NOW condemns the racism that inflicts a double burden of race and sex discrimination on women of color. Seeing human rights as indivisible, we are committed to identifying and fighting against those barriers to equality and justice that are imposed by racism. A leader in the struggle for civil rights since its inception in 1966, NOW is committed to diversifying our movement, and we continue to fight for equal opportunities for women of color in all areas including employment, education and reproductive rights. NOW’s Combatting Racism Committee is working to encourage growth at all levels within NOW of multiracial task forces to combat racism.
By Roxanna Gutierrez, President’s Office Intern Today I was remembering some of my childhood memories from elementary school; specifically, I remembered how embarrassed I used to get when I would mispronounce a word in English. First, I would blush and… Read more »
By Andrea Rose, Field Organizing Intern To my disappointment, but not to my surprise, another white actress is playing an Asian character in a major Hollywood film. In April of this year, we got our first glimpse of Scarlett Johansson in costume for th… Read more »
By Leora Lihach, President’s Office Intern As the millennial generation begins to take center stage in the world, the feminist movement is at risk of severely slowing down. Too many young adults believe that feminism is off-limits to men and a dangerou… Read more »
I haven’t talked about Baltimore very much. Honestly, I haven’t really even thought about it much, because thinking about it makes me so angry and frustrated and I’m tired of feeling that way. But it doesn’t go away just because I try not to think abou… Read more »
Charlottesville White Supremacists Are On the Wrong Side of HistoryRead more
Cindy Southworth, the executive vice president of the National Network to End Domestic Violence, tells Bustle that there are many factors at play in these high murder rates. “Institutional racism and the over-policing of people of color adds a significant barrier to survivors reaching out for help from the justice system,” she says, “putting women of color at heightened risk of homicide.Read more
The truth is: The LGBTQIA+ movement could have never come to visibility if it weren’t for the active participation, resistance, resilience, and pushback spearheaded by trans, gender non-conforming, and non-binary leaders of color.Read more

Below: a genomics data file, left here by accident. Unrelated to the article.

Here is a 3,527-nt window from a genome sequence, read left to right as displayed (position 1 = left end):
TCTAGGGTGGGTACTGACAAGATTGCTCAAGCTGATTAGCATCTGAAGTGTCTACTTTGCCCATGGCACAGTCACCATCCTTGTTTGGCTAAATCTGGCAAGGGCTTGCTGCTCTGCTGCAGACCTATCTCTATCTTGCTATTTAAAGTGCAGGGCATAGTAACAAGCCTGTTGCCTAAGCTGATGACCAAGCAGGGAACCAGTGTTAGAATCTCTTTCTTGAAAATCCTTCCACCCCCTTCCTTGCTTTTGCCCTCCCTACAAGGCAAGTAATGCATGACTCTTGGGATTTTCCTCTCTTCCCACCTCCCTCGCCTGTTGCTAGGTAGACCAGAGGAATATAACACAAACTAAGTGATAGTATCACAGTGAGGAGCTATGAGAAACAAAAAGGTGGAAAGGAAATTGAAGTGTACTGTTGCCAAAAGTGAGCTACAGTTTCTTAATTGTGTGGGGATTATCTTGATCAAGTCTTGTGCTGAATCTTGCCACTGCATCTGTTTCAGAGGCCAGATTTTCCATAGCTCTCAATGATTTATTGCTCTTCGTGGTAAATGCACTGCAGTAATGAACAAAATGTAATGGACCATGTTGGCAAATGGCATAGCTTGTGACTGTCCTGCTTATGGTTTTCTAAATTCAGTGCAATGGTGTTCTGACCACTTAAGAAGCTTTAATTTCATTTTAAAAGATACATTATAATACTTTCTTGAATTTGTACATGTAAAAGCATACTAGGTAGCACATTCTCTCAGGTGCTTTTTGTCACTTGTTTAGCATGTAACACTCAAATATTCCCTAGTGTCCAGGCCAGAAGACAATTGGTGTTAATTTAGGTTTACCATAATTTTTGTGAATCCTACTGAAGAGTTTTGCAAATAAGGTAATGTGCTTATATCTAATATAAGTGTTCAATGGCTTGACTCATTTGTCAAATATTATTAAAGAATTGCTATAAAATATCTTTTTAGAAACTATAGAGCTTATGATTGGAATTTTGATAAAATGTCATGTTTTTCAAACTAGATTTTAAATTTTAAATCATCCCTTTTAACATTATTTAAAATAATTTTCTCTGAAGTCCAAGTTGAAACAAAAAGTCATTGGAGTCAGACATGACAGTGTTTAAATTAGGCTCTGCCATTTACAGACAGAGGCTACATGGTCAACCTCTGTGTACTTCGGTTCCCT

When it comes to mainstream feminism, race and other identities often take a backseat to gender equality—and that simply isn’t good enough.Read more
Printable PDF A Million Thanks to Organizers and Marchers – Women Made History! January 24, 2017 NOW activists are still thrilled and energized by the overwhelming turnout – not only for the Women’s March on Washington – but the impressive marches that… Read more »
Mary Lou Miller was 7 years old when the 19th Amendment was passed. She made a promise to herself to take full advantage of her right to vote, and vote she did, from 1934 onward. Yet just last year, Miller, now 101 years old, was denied the right to vote because she lacked a government issued ID, a requirement under Texas’s new voting laws.
Issue Advisory: Restoring Democracy – Court Ruling Approves Independent Commissions to Counter Gerrymandering
In 1989, NOW members at the National NOW Conference adopted a resolution calling for “direct and equal representation for women in elected office and at all levels of government.” It reminded readers at the time that only five percent of the members of Congress and 17 percent of members of state legislatures were women. The resolution resolved that the goal of equal representation for women can only be accomplished by “pursuing legal strategies which challenge reapportionment plans for gender and racial bias” and “requiring redistricting guidelines that make gender balance and increasing representation of women a priority.”
The U.S. Supreme Court will consider a number of high profile cases this term – cases that cover a broad swath of American life, from access to reproductive health care, to affirmative action, public sector unions, voting rights, and (again) contraceptive insurance coverage exceptions under of the Affordable Care Act (ACA).